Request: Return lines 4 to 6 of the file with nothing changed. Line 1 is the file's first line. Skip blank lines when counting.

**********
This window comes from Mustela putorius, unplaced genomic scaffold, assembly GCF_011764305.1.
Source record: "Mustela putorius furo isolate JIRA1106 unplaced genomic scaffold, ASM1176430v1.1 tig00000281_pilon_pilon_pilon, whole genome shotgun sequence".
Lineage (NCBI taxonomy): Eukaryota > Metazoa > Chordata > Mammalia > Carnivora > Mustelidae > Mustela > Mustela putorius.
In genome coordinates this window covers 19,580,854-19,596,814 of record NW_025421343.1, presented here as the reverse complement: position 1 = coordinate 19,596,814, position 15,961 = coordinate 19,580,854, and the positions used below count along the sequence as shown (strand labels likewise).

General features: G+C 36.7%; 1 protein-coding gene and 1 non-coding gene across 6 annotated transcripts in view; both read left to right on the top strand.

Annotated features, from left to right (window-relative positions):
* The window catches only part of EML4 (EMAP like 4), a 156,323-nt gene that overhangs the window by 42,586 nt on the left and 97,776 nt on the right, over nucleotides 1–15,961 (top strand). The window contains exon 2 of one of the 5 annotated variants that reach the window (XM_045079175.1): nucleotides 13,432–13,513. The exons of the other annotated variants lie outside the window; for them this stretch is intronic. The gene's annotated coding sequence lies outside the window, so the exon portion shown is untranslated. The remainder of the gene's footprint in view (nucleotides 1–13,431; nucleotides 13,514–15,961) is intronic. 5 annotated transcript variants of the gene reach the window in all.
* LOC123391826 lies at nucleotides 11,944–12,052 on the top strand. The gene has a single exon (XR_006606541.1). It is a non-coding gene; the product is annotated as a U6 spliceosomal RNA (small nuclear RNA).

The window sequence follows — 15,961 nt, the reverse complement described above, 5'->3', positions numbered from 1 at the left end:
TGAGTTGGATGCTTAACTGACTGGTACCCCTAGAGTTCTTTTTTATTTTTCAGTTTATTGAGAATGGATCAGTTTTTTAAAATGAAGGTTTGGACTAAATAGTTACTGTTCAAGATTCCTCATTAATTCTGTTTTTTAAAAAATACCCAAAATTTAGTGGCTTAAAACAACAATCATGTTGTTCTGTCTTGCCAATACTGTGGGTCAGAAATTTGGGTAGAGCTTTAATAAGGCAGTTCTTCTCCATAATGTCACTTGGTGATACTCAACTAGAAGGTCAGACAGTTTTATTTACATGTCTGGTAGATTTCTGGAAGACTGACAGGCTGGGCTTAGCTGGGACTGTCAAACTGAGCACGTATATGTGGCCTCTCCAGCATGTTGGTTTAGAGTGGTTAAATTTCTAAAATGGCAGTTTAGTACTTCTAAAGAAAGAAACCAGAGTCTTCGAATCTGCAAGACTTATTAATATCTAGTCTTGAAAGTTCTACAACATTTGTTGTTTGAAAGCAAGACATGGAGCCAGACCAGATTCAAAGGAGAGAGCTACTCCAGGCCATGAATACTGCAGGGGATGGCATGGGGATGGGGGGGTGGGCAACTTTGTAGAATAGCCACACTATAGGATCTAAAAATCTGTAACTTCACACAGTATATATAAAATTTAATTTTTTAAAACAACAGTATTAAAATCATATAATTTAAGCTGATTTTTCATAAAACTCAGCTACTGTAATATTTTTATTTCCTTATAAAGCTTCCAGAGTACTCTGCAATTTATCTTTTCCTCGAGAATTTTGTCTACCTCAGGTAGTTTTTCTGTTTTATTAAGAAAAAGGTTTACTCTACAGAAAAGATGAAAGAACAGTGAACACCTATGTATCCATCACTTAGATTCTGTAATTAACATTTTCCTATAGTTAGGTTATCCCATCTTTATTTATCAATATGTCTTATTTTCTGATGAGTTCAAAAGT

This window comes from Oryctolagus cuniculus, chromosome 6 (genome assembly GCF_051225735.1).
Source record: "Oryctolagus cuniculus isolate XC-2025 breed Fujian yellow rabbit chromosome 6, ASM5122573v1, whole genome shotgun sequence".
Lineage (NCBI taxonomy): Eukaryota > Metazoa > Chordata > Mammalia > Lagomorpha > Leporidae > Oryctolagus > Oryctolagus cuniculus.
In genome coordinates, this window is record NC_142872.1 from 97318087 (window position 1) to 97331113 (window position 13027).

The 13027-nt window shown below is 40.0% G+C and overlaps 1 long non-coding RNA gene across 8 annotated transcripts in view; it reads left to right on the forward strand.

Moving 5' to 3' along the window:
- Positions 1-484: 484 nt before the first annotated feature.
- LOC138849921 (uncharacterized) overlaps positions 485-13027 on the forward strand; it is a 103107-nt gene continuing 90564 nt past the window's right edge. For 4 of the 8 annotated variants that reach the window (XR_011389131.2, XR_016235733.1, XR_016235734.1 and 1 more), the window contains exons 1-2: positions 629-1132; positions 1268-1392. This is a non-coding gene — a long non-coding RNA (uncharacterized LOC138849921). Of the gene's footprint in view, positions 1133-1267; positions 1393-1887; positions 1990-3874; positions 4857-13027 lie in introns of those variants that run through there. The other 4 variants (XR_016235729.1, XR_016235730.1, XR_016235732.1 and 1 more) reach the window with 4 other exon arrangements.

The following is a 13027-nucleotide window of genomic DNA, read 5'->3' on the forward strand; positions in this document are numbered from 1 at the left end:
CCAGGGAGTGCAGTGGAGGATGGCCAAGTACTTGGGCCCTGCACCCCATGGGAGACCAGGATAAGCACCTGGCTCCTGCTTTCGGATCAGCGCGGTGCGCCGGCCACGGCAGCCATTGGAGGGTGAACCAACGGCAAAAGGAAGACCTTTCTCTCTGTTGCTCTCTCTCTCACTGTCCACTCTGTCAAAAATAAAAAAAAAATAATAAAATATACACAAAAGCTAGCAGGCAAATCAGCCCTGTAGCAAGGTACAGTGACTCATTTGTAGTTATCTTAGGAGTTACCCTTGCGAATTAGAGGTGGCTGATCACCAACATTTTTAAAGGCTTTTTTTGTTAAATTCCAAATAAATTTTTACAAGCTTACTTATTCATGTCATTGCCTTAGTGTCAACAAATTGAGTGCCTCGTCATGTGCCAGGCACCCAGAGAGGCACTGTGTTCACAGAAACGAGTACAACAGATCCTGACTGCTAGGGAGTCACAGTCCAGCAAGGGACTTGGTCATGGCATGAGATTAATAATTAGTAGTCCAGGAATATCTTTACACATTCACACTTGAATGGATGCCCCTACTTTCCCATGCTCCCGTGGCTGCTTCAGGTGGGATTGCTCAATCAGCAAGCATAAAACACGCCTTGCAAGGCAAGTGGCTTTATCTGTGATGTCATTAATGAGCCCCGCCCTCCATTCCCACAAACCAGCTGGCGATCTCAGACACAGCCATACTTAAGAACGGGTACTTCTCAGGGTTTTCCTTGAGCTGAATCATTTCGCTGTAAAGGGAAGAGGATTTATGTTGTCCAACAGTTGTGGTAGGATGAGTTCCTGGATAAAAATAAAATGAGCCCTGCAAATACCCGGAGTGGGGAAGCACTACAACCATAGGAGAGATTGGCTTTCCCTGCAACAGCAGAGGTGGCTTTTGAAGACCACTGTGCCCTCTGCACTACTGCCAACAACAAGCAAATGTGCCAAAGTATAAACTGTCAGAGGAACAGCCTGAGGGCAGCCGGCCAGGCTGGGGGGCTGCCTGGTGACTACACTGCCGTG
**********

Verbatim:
In genome coordinates this window covers 19,580,854-19,596,814 of record NW_025421343.1, presented here as the reverse complement: position 1 = coordinate 19,596,814, position 15,961 = coordinate 19,580,854, and the positions used below count along the sequence as shown (strand labels likewise).

General features: G+C 36.7%; 1 protein-coding gene and 1 non-coding gene across 6 annotated transcripts in view; both read left to right on the top strand.

Annotated features, from left to right (window-relative positions):